MEDIAWATCH — “Where Does Abby Phillip Go From Here?” Washingtonian: “[E]xpect to see a lot more of her on TV, especially now that she’ll be hosting Inside Politics on Sunday mornings. At a time when media outlets are trying to diversify and young women of color are a fast-growing political force, Phillip feels like the network’s future. ‘I’ve come to realize, especially since coming to CNN, how important it is for other people to see me where I am,’ she says.”

NBC announced several new roles among its D.C. team: Mike Memoli and Carol Lee as White House correspondents, Leigh Ann Caldwell, Garrett Haake and Marianna Sotomayor covering Capitol Hill, Josh Lederman covering climate policy, Heidi Przybyla covering pandemic response/vaccine rollout, Ali Vitali as political correspondent, Vaughn Hillyard as political reporter and Deepa Shivaram covering the VP, race and equity.

NEW CONVERSATION SERIES — The Washington Examiner and the George Washington University Graduate School of Political Management are virtually launching “The New Influentials of the GOP: Gen Y & Gen Z.” First up: Alyssa Farah, talking with Kerry Picket, on Friday at noon. Details

FIRST IN PLAYBOOK — Ian Sams is now deputy assistant secretary for public affairs at HHS, managing the agency’s comms on the Covid-19 response. He was previously a consultant and is a Kamala Harris and Hillary Clinton alum.

Mary Elizabeth Taylor is joining Robinhood to lead the D.C. office as VP, head of external affairs. She previously was assistant secretary of State for legislative affairs in the Trump administration, but resigned in June over Trump’s handling of the George Floyd protests.

Lindsee Gentry is joining Rational 360 as a VP. She most recently was director of external affairs at the Federal Energy Regulatory Commission, and is a Mitch McConnell alum/

STAFFING UP — “Harvard’s Sunstein Joins Biden’s DHS to Shape Immigration Rules,” Bloomberg: “[Cass] Sunstein is a senior counselor who will be responsible for making sure that the rules put forward by the department and its agencies are based on evidence and consistent with the law.”

TRANSITIONS — Paul E. Butler is now president and chief transformation officer at New America. He previously was COO of sparks & honey, a consulting firm. … The NRSC has added Lizzie Litzow as deputy comms director (previously at FEMA) and Jonathan Turcotte as war room director (previously at the Trump campaign). … The Republican Governors Association is adding three new regional press secretaries: Maddie Anderson (previously comms director for Elise Stefanik), Will Reinert (previously press secretary for Congressional Leadership Fund) and Chris Gustafson (previously Michigan comms director for the RNC). …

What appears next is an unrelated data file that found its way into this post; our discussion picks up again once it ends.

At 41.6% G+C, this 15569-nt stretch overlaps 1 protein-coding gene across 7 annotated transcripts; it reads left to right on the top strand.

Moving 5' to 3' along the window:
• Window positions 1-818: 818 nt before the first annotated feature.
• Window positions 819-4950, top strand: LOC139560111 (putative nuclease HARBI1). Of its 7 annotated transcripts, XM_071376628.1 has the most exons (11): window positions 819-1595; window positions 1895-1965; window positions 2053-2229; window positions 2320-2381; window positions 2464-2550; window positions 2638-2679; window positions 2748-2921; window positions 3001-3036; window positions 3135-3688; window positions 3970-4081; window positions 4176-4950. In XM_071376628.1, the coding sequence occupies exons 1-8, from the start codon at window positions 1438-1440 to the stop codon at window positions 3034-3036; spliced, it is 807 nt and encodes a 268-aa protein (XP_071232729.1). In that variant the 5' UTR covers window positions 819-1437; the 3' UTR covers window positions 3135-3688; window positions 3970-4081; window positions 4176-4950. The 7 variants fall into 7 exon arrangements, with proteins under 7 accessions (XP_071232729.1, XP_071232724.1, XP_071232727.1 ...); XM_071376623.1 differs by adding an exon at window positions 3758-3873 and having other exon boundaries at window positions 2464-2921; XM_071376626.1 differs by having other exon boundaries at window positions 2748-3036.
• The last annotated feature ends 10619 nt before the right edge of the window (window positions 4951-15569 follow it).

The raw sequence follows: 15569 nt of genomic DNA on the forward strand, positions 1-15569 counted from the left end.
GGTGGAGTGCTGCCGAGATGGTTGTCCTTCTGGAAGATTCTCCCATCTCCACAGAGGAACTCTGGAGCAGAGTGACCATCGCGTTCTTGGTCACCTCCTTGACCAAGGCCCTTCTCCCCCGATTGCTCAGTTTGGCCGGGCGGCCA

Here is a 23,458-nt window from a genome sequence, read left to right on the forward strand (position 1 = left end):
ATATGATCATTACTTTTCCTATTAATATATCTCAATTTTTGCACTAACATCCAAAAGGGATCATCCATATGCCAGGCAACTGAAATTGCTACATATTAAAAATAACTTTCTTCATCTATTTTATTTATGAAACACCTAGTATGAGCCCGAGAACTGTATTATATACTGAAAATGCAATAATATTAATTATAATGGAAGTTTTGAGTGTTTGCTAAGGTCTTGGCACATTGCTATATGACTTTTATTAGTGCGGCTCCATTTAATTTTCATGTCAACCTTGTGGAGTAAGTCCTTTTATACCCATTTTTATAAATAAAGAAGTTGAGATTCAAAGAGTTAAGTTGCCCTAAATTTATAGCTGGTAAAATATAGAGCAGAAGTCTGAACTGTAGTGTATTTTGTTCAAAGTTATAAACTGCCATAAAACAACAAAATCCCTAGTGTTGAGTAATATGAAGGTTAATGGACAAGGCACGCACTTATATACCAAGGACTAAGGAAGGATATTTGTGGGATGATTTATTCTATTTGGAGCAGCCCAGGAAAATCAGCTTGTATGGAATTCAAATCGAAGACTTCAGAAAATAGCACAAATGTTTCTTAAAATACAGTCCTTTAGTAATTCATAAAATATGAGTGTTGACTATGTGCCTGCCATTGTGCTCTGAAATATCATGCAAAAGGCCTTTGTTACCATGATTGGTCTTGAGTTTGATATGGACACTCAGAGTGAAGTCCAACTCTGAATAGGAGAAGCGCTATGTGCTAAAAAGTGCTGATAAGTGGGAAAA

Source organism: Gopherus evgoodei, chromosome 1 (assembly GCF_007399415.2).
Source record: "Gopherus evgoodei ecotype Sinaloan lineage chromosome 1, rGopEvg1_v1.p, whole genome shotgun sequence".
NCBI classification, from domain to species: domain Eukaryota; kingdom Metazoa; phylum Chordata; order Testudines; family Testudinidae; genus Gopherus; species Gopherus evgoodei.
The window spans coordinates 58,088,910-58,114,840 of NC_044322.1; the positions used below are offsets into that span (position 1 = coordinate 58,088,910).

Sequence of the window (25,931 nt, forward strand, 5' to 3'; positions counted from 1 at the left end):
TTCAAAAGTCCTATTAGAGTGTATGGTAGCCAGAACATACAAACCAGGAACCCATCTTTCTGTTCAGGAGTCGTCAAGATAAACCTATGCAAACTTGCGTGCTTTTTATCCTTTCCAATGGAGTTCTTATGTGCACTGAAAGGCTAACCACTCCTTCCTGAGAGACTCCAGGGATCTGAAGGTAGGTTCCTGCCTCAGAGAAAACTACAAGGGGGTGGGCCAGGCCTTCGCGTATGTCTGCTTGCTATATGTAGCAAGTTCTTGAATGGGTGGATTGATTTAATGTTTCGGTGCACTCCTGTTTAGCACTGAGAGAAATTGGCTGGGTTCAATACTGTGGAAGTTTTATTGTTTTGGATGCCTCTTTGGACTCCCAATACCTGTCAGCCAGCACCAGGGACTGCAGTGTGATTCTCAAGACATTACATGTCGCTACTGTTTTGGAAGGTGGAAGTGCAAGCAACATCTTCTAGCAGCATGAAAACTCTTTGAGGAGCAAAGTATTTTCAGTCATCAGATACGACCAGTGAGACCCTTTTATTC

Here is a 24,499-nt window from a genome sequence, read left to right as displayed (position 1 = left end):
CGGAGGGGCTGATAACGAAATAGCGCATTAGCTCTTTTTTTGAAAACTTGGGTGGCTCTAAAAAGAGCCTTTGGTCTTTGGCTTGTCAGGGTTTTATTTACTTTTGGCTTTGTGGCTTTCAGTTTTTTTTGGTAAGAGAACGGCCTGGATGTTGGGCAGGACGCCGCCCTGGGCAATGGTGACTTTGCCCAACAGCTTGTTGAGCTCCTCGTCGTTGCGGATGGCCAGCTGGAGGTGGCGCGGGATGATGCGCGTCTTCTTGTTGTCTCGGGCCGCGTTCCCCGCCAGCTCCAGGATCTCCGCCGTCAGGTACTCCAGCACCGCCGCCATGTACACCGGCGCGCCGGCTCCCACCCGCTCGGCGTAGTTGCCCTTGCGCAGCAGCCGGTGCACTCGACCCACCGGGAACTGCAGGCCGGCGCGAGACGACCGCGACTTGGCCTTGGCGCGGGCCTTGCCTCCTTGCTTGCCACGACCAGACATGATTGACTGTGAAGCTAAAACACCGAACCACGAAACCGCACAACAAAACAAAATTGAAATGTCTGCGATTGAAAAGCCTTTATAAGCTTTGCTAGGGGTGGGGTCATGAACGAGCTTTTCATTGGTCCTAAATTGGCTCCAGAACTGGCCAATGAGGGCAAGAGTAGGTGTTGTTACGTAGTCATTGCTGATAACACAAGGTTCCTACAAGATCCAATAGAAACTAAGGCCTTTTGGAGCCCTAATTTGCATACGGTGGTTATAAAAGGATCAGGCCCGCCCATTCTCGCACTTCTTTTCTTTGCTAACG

… Ariel Gonzalez is joining Chamber Hill Strategies as a principal. He most recently was head of government affairs for March of Dimes, and is an AARP alum. … Klon Kitchen is now a resident fellow at the American Enterprise Institute. He previously was director of the Heritage Foundation’s Center for Technology Policy, and is a Ben Sasse alum. … Maggie Farry is now a policy analyst at New America’s Open Technology Institute. She previously was a policy adviser for Sen. Kyrsten Sinema (D-Ariz.).

HAPPY BIRTHDAY: POLITICO Pro (10) … Washington Gov. Jay InsleeTerry McAuliffe … CNN’s Manu RajuCharles Luftig, COS for ODNI … Roger Mudd (93) … former Sen. Jim Webb (D-Va.) (75) … former Reps. Todd Rokita (R-Ind.), Renee Ellmers (R-N.C.) and Gary Franks (R-Conn.) … Nancy Reynolds BagleyAudrey Scagnelli … POLITICO’s Terrell MizellKelly Lungren Dom Bartkus of BCW Global … Dilpreet Sidhu … The Atlantic’s Joe Pinsker Joseph Stiglitz Gail Huff Abbe GoldmanKristen HayfordDavid SimonTom Szold Amanda Whiting Lauren McGaughyEliza Griswold Elana FirshtJohn Fletcher … AEI’s Chris GavinAlice Walker

Got a document to share? A birthday coming up? The play-by-play of Trump’s reaction to his impeachment trial? Drop us a line at [email protected] or individually: Rachael Bade, Eugene Daniels, Ryan Lizza, Tara Palmeri.

Playbook couldn’t happen without our editor Mike Zapler and producers Allie Bice, Eli Okun and Garrett Ross.